The big number today is the monthly employment situation. The BLS released the headline as "Unemployment rate falls to 8.6% in November; payroll employment rises by 120,000". The numbers behind the headline are less impressive. Actually, the headline isn’t all that impressive, considering that 120,000 new jobs is, at best, an anemic rate of job growth.  Also, it’s the time of year when a fair amount of hiring is seasonal, for temporary Christmas jobs, which can make the employment situation look better than it actually is, despite the seasonal adjustments to the data employed by BLS. Looking deeper, the labor force participation rate  continued to fall -0.2% to 64% as nearly half a million workers left the labor force.If the labor force participation rate was at the historical average of 66%, the unemployment rate would be 11.41%.  2.6 million persons were marginally attached to the labor force, about the same as last November.  The average workweek is unchanged at 34.3 hours, where it has been since September. Even worse, average earnings declined this month with the average hourly wage dropping 2 cents an hour to  $23.18. So, I think we can say that the drop in the unemployment rate is mainly due to people leaving the labor force, as the rate of job creation is weak.  Also, the lack of change in the workweek, and decline in wages implies that hiring pressure among firms is essentially non-existent as there has been no increase in the workweek for three months, and a glut of labor still exists as upward pressure on wages reversed this month. The only positive thing I can glean from this report comes from the household survey, where the number of respondents who are employed rose 278,000 to 140,580,000.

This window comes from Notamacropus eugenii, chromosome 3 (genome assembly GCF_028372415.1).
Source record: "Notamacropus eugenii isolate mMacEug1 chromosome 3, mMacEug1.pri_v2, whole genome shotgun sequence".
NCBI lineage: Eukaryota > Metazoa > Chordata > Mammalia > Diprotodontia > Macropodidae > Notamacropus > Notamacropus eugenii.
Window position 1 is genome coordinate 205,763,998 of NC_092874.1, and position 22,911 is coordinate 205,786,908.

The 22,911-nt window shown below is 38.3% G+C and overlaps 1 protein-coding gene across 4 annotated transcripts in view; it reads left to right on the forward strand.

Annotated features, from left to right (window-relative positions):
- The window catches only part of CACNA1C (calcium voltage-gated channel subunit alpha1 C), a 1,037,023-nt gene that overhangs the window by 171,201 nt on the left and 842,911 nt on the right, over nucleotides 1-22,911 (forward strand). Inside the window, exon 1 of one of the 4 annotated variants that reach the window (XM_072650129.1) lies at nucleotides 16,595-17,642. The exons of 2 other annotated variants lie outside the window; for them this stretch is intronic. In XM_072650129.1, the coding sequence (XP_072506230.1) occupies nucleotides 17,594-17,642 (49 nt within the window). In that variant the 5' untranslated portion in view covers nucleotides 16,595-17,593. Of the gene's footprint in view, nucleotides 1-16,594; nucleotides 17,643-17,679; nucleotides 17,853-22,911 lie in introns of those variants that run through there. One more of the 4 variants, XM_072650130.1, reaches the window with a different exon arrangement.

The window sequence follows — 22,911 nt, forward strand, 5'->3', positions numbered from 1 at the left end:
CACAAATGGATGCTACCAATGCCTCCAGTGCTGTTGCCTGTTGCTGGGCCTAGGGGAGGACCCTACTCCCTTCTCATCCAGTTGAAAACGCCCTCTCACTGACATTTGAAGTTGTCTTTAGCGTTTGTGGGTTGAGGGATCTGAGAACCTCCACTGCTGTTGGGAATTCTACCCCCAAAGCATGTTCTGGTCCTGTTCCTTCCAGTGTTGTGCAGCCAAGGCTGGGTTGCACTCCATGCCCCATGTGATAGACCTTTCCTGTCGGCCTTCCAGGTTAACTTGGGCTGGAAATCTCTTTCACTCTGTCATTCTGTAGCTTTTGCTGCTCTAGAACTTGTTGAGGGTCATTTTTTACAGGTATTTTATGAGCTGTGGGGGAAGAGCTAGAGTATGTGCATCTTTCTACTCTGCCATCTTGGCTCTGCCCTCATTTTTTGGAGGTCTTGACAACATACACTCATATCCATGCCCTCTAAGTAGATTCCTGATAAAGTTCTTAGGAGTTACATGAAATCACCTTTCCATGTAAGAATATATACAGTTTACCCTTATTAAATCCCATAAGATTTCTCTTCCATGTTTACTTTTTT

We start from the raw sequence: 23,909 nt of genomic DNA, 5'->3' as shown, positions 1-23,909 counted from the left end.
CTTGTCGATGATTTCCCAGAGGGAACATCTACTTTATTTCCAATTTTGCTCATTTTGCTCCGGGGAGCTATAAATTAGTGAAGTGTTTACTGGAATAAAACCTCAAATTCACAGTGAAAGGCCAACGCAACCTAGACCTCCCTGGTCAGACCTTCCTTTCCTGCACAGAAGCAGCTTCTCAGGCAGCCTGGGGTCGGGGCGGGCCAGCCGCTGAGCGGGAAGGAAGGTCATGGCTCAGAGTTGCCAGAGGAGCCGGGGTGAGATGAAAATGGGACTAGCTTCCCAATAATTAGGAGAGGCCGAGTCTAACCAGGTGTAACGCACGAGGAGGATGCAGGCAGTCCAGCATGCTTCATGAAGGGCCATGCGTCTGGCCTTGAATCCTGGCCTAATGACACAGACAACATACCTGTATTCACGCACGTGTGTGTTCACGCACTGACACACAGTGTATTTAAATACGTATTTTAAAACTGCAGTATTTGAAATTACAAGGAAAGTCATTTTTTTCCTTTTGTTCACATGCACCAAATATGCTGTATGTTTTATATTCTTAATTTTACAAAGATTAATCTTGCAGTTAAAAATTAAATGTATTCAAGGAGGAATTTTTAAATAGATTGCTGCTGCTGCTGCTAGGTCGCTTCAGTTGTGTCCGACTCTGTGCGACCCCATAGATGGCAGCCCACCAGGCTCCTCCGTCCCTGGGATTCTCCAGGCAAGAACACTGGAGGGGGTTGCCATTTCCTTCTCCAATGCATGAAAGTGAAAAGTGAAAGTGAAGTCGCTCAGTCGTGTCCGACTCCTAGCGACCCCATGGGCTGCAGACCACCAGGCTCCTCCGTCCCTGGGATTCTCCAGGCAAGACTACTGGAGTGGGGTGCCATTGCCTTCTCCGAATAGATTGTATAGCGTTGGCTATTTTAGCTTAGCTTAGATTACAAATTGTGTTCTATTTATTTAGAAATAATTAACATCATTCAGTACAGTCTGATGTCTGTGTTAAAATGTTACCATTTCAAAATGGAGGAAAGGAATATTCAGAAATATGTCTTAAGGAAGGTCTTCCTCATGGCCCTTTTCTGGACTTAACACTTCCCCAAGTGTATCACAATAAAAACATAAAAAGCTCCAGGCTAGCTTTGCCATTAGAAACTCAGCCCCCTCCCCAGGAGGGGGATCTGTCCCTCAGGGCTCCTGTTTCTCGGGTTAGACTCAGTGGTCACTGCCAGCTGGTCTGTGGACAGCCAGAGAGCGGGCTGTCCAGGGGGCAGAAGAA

Monster.Com reports their employment index fell 4 points in November to 147 as online recruitment slowed.